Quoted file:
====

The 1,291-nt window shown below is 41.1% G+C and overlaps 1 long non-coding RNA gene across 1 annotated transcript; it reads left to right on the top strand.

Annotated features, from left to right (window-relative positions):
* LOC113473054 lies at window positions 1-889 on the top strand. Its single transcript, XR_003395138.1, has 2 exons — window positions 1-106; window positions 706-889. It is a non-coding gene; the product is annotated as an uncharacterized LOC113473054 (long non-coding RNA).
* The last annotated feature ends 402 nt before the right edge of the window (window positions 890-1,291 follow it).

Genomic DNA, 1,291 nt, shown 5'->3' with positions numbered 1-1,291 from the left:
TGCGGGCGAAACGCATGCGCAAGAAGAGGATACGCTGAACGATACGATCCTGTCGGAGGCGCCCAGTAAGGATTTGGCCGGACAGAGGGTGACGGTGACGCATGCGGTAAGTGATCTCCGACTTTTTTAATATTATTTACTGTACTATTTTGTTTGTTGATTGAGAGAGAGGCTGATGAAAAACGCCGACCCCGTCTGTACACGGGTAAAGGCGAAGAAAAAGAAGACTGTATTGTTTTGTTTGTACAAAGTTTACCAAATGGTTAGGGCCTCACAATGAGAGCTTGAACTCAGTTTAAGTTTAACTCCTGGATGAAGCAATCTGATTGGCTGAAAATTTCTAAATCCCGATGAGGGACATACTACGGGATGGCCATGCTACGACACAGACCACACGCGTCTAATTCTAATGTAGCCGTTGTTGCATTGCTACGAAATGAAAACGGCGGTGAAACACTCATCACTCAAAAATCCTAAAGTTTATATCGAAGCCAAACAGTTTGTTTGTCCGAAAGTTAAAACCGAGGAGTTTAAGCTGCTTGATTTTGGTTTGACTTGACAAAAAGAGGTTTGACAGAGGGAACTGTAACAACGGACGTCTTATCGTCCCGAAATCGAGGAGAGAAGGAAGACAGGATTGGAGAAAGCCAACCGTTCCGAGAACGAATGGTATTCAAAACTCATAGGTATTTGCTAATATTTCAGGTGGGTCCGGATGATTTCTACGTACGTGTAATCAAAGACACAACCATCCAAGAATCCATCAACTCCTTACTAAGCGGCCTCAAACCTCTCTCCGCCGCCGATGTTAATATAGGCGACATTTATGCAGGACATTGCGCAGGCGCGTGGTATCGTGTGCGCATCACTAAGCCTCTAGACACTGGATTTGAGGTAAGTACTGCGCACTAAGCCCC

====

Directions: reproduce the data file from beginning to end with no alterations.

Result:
The 1,291-nt window shown below is 41.1% G+C and overlaps 1 long non-coding RNA gene across 1 annotated transcript; it reads left to right on the top strand.

Annotated features, from left to right (window-relative positions):
* LOC113473054 lies at window positions 1-889 on the top strand. Its single transcript, XR_003395138.1, has 2 exons — window positions 1-106; window positions 706-889. It is a non-coding gene; the product is annotated as an uncharacterized LOC113473054 (long non-coding RNA).
* The last annotated feature ends 402 nt before the right edge of the window (window positions 890-1,291 follow it).

Genomic DNA, 1,291 nt, shown 5'->3' with positions numbered 1-1,291 from the left:
TGCGGGCGAAACGCATGCGCAAGAAGAGGATACGCTGAACGATACGATCCTGTCGGAGGCGCCCAGTAAGGATTTGGCCGGACAGAGGGTGACGGTGACGCATGCGGTAAGTGATCTCCGACTTTTTTAATATTATTTACTGTACTATTTTGTTTGTTGATTGAGAGAGAGGCTGATGAAAAACGCCGACCCCGTCTGTACACGGGTAAAGGCGAAGAAAAAGAAGACTGTATTGTTTTGTTTGTACAAAGTTTACCAAATGGTTAGGGCCTCACAATGAGAGCTTGAACTCAGTTTAAGTTTAACTCCTGGATGAAGCAATCTGATTGGCTGAAAATTTCTAAATCCCGATGAGGGACATACTACGGGATGGCCATGCTACGACACAGACCACACGCGTCTAATTCTAATGTAGCCGTTGTTGCATTGCTACGAAATGAAAACGGCGGTGAAACACTCATCACTCAAAAATCCTAAAGTTTATATCGAAGCCAAACAGTTTGTTTGTCCGAAAGTTAAAACCGAGGAGTTTAAGCTGCTTGATTTTGGTTTGACTTGACAAAAAGAGGTTTGACAGAGGGAACTGTAACAACGGACGTCTTATCGTCCCGAAATCGAGGAGAGAAGGAAGACAGGATTGGAGAAAGCCAACCGTTCCGAGAACGAATGGTATTCAAAACTCATAGGTATTTGCTAATATTTCAGGTGGGTCCGGATGATTTCTACGTACGTGTAATCAAAGACACAACCATCCAAGAATCCATCAACTCCTTACTAAGCGGCCTCAAACCTCTCTCCGCCGCCGATGTTAATATAGGCGACATTTATGCAGGACATTGCGCAGGCGCGTGGTATCGTGTGCGCATCACTAAGCCTCTAGACACTGGATTTGAGGTAAGTACTGCGCACTAAGCCCC